Leathercraft Tutorial Resources

Leather Pencil Holder DIY, An Easy Guide

pencil pot

Leather Pencil Holder DIY, An Easy Guide

Pencil Pot Instructions

 

1. Check you have everything in your kit 

pencil holder

  1. Pre-cut and Punched Leather Piece
  2. 3 x Canvas Cloth for burnishing & protecting
  3. 2 x Binder Clips to help you stitch
  4. 2 x Colours of Handmade Waxed Thread
  5. 1 x Keyring Loop
  6. 2 x Sewing Needles

 

You will also need:

  • Small pair of scissors
  • Your quality time, 2-3 hours
  • A small pot of water

 

2. Measure the thread

pencil pot

Your Pencil Pot has 2 stitching sections so you will need to cut 2 lengths of thread, measuring 50cm each. Start by choosing the thread colour that you would like to stitch with, measure, and then cut the two 50cm pieces of wax thread.

 

3.  Burnish the top sides (the edge with no stitch holes)

pencil holder

Burnishing leather is the process of sealing and smoothing the rough, raw edges of a leather item to produce professionally finished edges.

Start burnishing by using your fingertip to gently wet the longest sides of your Pencil Pot (the edges without the punched holes) and around the edges of the cut-out shapes. Be careful not to get any liquid on the leather surface. Using one of the canvas cloths provided, rub the outer edge until smooth and shiny.

Top Tip!

Use a cotton bud for extra precision when wetting the edge so as not to damage the leather surface.

 

4. Thread the needles

pencil pot

pencil pot

A. Thread the eye of the needle with the thread measuring 40cm. 

B. Pull through 6-8cm of thread and then pierce the thread.

C. Pierce the thread again at 1cm distance along the long piece of thread.

D. Holding the needle tip, pull down the entire thread. This is called locking the needle.

E. Follow steps A-D with the other end of the thread and second needle.

 

5. Line up the holes and clip in place

pencil pot

Line up the holes along the side of part A and part B and clip the pieces together, with right sides facing out. Use the cloth to protect the leather from being marked by the clips. 

 

6. Sew the sides together

Pass one needle through the top hole and pull the thread through until you have an even amount on both sides. 

Did you know?

Vegetable tanning processes use tree bark from trees such as Oak, Chestnut, Quebrancho and other natural vegetable extracts.

 

7. Use Saddle Stitch

pencil pot

pencil pot

A.  With your left hand, take the needle from one side of your Pencil Pot and pass it through the next hole. You will be stitching along the piece towards yourself.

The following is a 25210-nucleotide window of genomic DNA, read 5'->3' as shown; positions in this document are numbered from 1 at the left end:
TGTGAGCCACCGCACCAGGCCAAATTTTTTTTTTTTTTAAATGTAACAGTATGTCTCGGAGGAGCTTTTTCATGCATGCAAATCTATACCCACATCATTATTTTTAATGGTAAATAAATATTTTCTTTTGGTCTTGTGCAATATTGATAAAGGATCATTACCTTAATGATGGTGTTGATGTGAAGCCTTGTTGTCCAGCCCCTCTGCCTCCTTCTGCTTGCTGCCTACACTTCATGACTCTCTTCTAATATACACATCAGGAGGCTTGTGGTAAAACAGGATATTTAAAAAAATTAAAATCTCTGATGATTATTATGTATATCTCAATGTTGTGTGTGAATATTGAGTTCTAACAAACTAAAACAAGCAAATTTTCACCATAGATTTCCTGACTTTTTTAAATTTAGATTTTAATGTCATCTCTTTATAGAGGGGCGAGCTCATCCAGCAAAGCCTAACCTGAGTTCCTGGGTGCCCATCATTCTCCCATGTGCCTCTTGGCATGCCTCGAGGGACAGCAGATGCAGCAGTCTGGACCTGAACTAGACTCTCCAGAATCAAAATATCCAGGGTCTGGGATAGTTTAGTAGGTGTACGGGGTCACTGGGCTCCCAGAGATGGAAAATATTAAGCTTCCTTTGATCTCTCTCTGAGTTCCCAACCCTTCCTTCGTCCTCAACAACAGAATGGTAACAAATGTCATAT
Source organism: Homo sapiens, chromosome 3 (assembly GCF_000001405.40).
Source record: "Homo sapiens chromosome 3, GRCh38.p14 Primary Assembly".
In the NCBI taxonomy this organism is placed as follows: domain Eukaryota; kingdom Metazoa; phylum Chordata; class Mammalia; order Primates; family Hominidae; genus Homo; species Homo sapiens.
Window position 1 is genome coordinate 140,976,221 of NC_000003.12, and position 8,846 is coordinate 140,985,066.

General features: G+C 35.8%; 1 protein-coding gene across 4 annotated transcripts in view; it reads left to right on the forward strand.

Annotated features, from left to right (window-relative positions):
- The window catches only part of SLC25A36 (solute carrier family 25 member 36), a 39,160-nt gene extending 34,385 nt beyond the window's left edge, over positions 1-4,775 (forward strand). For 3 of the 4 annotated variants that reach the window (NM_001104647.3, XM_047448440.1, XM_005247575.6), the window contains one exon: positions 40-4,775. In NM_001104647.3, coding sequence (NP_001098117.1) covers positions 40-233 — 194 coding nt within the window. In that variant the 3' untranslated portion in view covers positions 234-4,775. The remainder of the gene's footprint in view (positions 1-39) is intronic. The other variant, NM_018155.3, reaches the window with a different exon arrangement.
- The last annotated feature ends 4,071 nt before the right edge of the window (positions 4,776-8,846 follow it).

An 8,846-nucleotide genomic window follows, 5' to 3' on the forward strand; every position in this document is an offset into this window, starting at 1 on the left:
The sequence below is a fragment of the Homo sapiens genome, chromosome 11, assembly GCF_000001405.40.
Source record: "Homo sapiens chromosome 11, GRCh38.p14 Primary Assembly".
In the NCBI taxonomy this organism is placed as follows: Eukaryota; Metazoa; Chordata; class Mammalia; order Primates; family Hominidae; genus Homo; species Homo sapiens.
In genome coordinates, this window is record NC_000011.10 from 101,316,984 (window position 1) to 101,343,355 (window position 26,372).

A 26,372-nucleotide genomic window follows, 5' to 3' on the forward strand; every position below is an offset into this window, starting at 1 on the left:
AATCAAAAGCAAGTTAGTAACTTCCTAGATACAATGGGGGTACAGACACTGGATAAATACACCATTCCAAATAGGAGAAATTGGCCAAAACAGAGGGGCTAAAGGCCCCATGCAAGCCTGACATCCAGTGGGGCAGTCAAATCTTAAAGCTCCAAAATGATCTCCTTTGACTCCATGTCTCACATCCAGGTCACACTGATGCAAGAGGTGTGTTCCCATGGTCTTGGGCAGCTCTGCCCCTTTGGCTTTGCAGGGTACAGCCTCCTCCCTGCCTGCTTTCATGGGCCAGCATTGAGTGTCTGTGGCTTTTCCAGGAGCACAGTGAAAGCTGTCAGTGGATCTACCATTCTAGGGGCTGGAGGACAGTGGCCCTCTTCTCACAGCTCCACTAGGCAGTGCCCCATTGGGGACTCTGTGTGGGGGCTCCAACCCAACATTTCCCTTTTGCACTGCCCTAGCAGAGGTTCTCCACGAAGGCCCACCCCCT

B. Pull this needle through, leaving a loop of thread about 10cm long on the side.

C. Take the second needle and push it through the same hole as the first. Avoid piercing the thread as you do this and pull the other thread tightly to the side as this will help.

D. Pull both needles away from the leather to form a tight stitch. Repeat this for every stitch hole. 

 

8. Backstitch (backwards 3 stitches, instructions from previous) cut thread and tuck any visible ends

pencil pot

9. Bend piece A

pencil pot

Gently bend piece A to line up the the other stitch section of the bottom rectangle, and clip in place, again using the canvas cloths to protect the leather.

 

10. Re-thread the needle with the other 50cm length, referring to step 4.

 

11. Repeat steps 6-8 to the other side

pencil pot

12. Give a final burnish to the joined edges

pencil pot

Burnish by using your fingertip to gently wet the joined edges of your Pencil Pot. Be careful not to get any liquid on the leather surface. Using one of the canvas cloths provided, rub the outer edge until smooth and shiny.

 

13. Gently mould piece A to give the curve a nice rounded shape. 

pencil pot

Finished Pencil Pot!

 

pencil pot

Ta-daa! Congratulations, you have now finished your personally crafted .Ar:ti|sans Pencil Pot! 

 

We would love to see your creation and what you do with it! You could use your handcrafted Pencil Pot to organise art materials on your desk or fill it with dried flowers and place it in your hallway. Share it with us and our crafting community so we can celebrate your leathercraft dexterity. Tag us @artisans.life on Instagram (using the hashtag #artisanslife) to tell us what you enjoyed most about the making experience.

 

P.S. Did you recognise our Keyring Kit wrapped in your thread? Now you can practice your leathercraft skills further by crafting your very own leather keyring! Click here to access the Keyring Craft Kit instructions blog.